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I Plowed Forward

Story ID:3393
Written by:Michael Timothy Smith (bio, link, contact, other stories)
Story type:Family History
Writers Conference:$500 2007 Family Memories Writing Project
Location:Halifax Nova Scotia Canada
Year:1988
Person:Me
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I Plowed Forward

Through the snow and ice-covered windows of our office, I watched a car slide
around a corner, swerve and gain control, before moving cautiously down the street. The
twin beams of its headlights penetrated the swirling snow, like two lighthouses on a
foggy night. Two people, probably from a local bar that closed early, used the pole of a
street light for support, as they waited for a gust of wind to subside. When it did, they
continued their slippery journey up the sidewalk that climbed the hill beside our building.
I turned back to my console. The red LED’s of the clock read 11:45 PM. I had a
little over an hour before my relief arrived, and I could go home. A blast of wind rattled
ice pellets and snow flakes against the window behind me. A plow rumbled by. The wind
lifted the snow disturbed by the blade. The flakes spiraled in circles at the back of the
plow before being carried off into the frigid night. The flashing lights of the plow
disappeared from view. In a few minutes the road was covered with snow again.
It had been snowing since the early afternoon. The weatherman said we’d had
twelve inches with another six to fall before morning. I stood in front of the window
again. The only movement was the snow. Big flakes flew horizontally passed the street
lights. “Hey, Mike!”
I jumped and turned. It was my relief. “You scared me half to death, Richard.”
I started to breath again. “You’re early.”
“I thought you’d want to get out of here. It’s getting nasty out there?”
“Getting? What do you mean getting? Will I be able to find my car?”
“There’s a big white lump in the parking lot. I figure that must be it.” He
laughed.
“Not funny!” I gathered my book and lunch bag, stuffed them into my backpack.
“Thanks for coming in early, Richard. I was ready to spend the night in the lunchroom.” I
looked out the window again. “This is not going to be a fun drive.”
I held the railing and waded through the snow covering the steps leading to our
building. It was a slope of smooth snow. I placed my feet carefully, let them sink into the
snow, and felt for the next step. On the other side of the steps, Richard’s tracks were
already half filled with snow.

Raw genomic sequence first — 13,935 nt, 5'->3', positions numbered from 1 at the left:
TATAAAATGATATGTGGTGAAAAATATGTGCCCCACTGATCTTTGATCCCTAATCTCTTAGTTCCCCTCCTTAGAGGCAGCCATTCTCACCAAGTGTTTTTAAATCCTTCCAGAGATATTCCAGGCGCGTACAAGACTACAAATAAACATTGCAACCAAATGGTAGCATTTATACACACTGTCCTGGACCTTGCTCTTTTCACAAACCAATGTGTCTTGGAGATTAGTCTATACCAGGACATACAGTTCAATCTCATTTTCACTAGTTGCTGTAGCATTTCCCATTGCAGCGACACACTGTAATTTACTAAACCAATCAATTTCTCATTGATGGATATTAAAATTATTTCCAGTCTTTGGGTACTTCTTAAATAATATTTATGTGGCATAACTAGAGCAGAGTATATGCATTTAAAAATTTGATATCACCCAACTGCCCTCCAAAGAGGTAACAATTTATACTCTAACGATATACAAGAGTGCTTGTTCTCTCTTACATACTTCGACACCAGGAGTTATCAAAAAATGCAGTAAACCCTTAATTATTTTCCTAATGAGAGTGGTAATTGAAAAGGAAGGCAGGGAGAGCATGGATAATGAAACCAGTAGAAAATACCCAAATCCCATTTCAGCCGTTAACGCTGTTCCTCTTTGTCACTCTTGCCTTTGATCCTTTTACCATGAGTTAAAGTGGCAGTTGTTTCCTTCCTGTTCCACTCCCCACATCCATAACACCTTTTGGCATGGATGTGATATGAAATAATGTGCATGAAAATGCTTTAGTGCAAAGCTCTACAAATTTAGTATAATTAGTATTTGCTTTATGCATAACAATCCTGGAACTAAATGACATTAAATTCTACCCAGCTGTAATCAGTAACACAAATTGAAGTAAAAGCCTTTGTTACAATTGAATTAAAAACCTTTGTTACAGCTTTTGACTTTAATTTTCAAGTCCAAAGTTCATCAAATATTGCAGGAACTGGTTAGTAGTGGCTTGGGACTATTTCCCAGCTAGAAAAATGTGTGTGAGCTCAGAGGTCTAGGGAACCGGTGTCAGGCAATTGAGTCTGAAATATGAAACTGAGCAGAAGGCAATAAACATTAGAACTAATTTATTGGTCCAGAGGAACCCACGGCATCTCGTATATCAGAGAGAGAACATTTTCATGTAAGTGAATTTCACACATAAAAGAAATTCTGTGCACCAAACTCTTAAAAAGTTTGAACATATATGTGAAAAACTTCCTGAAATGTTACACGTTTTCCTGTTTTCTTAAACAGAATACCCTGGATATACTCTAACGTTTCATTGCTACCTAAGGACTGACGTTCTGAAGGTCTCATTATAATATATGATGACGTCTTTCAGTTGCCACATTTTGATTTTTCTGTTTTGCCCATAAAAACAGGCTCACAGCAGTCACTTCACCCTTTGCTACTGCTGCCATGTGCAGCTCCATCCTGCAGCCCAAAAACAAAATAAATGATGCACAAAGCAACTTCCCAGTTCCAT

A plow had cleaned the parking lot an hour before. At the back of the lot was a
large white lump – my Chevrolet Chevette. I opened the door and sat in the driver’s seat.
The covering of snow blocked all sound. It was an icy tomb. When I turned the key, I
barely heard the engine cough, sputter, and stall. On the third attempt, it started. While it
warmed up, I cleaned the snow and ice off my car and cleared away the bank of snow the
plow had left in front.
Back in the driver’s seat, I blew on my hands, and switched on the lights. I
took a deep breath and put the car into drive. My struggled up the hill, tires spinning, out
of the parking lot and onto the street.
I crawled through the empty city streets – two narrow, snow-covered lanes,
where there used to be four. I was alone but for a few taxis, plows and emergency
vehicles.
Thirty minutes later, I left the city behind and turned onto the Trans-Canada
highway, which is the equivalent of an interstate highway in the USA. Back in 1987,
that part of the Trans-Canada hadn’t been twinned yet. It was only two wide lanes.
The only light came from my own feeble headlights. They did little to penetrate the
falling snow. The snow on the highway was untouched. It was obvious, no plow or car
had passed through for several hours. I was alone. The snow scraped the bottom of my
car, as I plowed forward. Ahead of me were nothing but swirling flakes of snow. My
headlights penetrated only a few car lengths. My only guide were the dark trees that lined
the side of the highway and the flat white expanse in front of me. I steered to the center of
the highway and used the darkness of the trees as my guide.
I gripped the steering wheel with fear. Sweat formed on my face and dripped from
my chin. I opened my window and reached out. When my wiper blade came within reach,
I grabbed, lifted, and let it slap against the windshield, to beat the caked ice from it.
“I should have stayed at the office.” I whispered to myself. I switched on the
radio. The announcer said the plows had been pulled off the highway until conditions
improved. The wind blew the falling snow over the crusted surface like twisting snakes
crawling on sand.
I plowed forward, keeping a steady pace. If I slowed or stopped, I’d be stuck. The
only thing to do was move forward. I’d made my decision. There was no turning back.
In the distance I saw a glow. It was the streetlight above my exit. The swirling
snow looked worse in its brightness. I pulled onto my exit, bounced over a buried ridge of
ice and snow an earlier plow had created. No cars approached, as I rolled through the stop
sign.
After more than two hours and twenty miles, I walked through the door, beat the
snow from my boots and with shaky hands, poured myself a stiff drink. With my drink in
my hand, I sat in my chair, and tried to relax. I’d made a stupid mistake. The roads had
been terrible. I shouldn’t have left the office. Once I was on that road, there was no
turning back. It was an area where help was miles away. If I’d attempted to turn around
or even stop, the deep snow would have held me tight.
“How many times have I found myself in similar situations?” I asked myself. I
knew the answer – too many times. I’d make a dumb decision, find myself in deep
snow, and have no way of turning it around. The only thing to do was plow blindly
forward and steer away from the darkness on each side.

Michael T. Smith